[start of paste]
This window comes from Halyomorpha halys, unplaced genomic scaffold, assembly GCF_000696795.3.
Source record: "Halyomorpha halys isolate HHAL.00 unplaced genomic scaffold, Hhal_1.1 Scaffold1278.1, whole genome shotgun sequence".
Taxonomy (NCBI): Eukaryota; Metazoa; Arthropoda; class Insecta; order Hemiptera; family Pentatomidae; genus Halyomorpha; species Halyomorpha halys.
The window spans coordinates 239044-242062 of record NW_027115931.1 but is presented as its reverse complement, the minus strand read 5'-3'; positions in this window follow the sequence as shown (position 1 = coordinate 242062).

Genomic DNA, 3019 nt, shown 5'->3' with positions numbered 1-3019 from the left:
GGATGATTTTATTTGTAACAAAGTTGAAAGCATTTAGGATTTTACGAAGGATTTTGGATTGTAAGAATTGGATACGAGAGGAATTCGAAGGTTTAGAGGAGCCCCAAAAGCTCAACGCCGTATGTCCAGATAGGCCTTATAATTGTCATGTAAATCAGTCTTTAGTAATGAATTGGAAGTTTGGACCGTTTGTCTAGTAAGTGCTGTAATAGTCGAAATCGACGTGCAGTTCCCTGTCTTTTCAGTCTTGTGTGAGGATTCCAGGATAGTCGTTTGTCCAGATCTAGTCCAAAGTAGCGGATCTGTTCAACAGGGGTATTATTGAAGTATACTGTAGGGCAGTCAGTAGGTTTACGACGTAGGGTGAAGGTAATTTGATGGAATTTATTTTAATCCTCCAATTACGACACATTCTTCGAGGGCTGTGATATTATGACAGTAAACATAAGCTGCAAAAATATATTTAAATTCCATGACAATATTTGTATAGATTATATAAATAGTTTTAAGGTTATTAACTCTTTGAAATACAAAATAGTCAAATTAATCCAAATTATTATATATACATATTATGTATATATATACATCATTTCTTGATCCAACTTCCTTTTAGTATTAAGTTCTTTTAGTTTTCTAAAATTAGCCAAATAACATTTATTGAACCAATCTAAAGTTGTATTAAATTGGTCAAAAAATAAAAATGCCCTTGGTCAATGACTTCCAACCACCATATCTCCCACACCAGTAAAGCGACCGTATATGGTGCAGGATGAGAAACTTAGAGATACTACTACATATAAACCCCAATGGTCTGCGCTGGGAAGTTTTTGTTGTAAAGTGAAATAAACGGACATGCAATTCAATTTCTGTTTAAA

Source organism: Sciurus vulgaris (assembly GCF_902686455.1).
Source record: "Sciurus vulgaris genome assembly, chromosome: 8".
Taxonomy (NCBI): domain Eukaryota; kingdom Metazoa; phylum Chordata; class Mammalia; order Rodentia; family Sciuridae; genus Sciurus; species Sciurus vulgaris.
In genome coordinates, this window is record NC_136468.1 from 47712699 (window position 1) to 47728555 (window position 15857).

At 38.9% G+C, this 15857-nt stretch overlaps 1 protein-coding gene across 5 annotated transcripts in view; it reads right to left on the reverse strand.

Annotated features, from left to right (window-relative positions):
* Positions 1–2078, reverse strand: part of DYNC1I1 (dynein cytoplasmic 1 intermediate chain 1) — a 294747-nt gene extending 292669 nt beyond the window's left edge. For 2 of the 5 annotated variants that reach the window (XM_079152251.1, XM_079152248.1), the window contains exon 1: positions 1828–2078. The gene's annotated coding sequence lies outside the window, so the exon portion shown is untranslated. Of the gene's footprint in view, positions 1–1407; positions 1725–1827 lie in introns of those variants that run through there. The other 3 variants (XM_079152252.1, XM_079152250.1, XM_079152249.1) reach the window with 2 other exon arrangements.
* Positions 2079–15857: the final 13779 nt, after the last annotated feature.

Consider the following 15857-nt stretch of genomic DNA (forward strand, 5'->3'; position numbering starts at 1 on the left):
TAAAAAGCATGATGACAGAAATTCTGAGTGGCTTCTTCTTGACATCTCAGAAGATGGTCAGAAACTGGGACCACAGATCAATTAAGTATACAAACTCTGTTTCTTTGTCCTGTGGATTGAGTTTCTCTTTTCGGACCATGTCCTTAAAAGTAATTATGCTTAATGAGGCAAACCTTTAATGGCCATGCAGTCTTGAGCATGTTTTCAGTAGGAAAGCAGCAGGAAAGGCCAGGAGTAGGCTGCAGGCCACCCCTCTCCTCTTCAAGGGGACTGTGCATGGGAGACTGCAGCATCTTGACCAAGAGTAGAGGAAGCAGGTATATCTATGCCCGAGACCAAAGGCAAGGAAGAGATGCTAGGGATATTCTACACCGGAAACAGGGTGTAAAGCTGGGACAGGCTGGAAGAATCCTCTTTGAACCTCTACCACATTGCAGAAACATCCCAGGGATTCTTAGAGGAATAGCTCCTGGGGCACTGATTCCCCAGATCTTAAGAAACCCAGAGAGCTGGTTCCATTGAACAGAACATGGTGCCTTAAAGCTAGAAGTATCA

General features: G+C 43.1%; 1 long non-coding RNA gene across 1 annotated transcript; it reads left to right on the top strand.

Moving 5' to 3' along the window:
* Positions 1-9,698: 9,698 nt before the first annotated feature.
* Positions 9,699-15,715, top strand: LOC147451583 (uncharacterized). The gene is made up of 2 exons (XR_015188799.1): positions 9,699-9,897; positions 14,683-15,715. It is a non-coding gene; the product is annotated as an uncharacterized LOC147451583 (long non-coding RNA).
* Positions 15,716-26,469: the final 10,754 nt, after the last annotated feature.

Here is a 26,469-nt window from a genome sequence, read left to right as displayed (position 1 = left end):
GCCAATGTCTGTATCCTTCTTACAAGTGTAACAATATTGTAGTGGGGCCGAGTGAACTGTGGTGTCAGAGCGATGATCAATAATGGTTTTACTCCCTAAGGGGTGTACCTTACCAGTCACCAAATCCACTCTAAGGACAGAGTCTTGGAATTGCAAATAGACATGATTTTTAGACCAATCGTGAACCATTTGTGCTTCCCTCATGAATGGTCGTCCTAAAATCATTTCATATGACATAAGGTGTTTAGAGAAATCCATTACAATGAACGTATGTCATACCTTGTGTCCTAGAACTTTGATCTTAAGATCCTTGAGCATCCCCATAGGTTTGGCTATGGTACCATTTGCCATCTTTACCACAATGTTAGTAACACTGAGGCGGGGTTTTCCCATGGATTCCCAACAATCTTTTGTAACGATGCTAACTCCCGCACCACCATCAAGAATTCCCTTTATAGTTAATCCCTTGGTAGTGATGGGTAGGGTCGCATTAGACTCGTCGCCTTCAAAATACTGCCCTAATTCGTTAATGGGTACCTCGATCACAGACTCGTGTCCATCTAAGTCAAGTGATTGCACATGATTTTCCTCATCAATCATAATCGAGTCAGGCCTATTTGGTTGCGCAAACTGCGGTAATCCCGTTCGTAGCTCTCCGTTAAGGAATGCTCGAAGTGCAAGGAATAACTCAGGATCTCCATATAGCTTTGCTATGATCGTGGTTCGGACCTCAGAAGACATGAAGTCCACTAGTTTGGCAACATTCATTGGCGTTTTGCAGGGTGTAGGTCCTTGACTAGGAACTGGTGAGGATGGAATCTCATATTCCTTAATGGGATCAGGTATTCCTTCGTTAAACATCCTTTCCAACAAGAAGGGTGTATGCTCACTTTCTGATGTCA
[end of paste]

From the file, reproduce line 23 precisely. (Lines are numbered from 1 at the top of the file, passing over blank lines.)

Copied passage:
GCCAATGTCTGTATCCTTCTTACAAGTGTAACAATATTGTAGTGGGGCCGAGTGAACTGTGGTGTCAGAGCGATGATCAATAATGGTTTTACTCCCTAAGGGGTGTACCTTACCAGTCACCAAATCCACTCTAAGGACAGAGTCTTGGAATTGCAAATAGACATGATTTTTAGACCAATCGTGAACCATTTGTGCTTCCCTCATGAATGGTCGTCCTAAAATCATTTCATATGACATAAGGTGTTTAGAGAAATCCATTACAATGAACGTATGTCATACCTTGTGTCCTAGAACTTTGATCTTAAGATCCTTGAGCATCCCCATAGGTTTGGCTATGGTACCATTTGCCATCTTTACCACAATGTTAGTAACACTGAGGCGGGGTTTTCCCATGGATTCCCAACAATCTTTTGTAACGATGCTAACTCCCGCACCACCATCAAGAATTCCCTTTATAGTTAATCCCTTGGTAGTGATGGGTAGGGTCGCATTAGACTCGTCGCCTTCAAAATACTGCCCTAATTCGTTAATGGGTACCTCGATCACAGACTCGTGTCCATCTAAGTCAAGTGATTGCACATGATTTTCCTCATCAATCATAATCGAGTCAGGCCTATTTGGTTGCGCAAACTGCGGTAATCCCGTTCGTAGCTCTCCGTTAAGGAATGCTCGAAGTGCAAGGAATAACTCAGGATCTCCATATAGCTTTGCTATGATCGTGGTTCGGACCTCAGAAGACATGAAGTCCACTAGTTTGGCAACATTCATTGGCGTTTTGCAGGGTGTAGGTCCTTGACTAGGAACTGGTGAGGATGGAATCTCATATTCCTTAATGGGATCAGGTATTCCTTCGTTAAACATCCTTTCCAACAAGAAGGGTGTATGCTCACTTTCTGATGTCA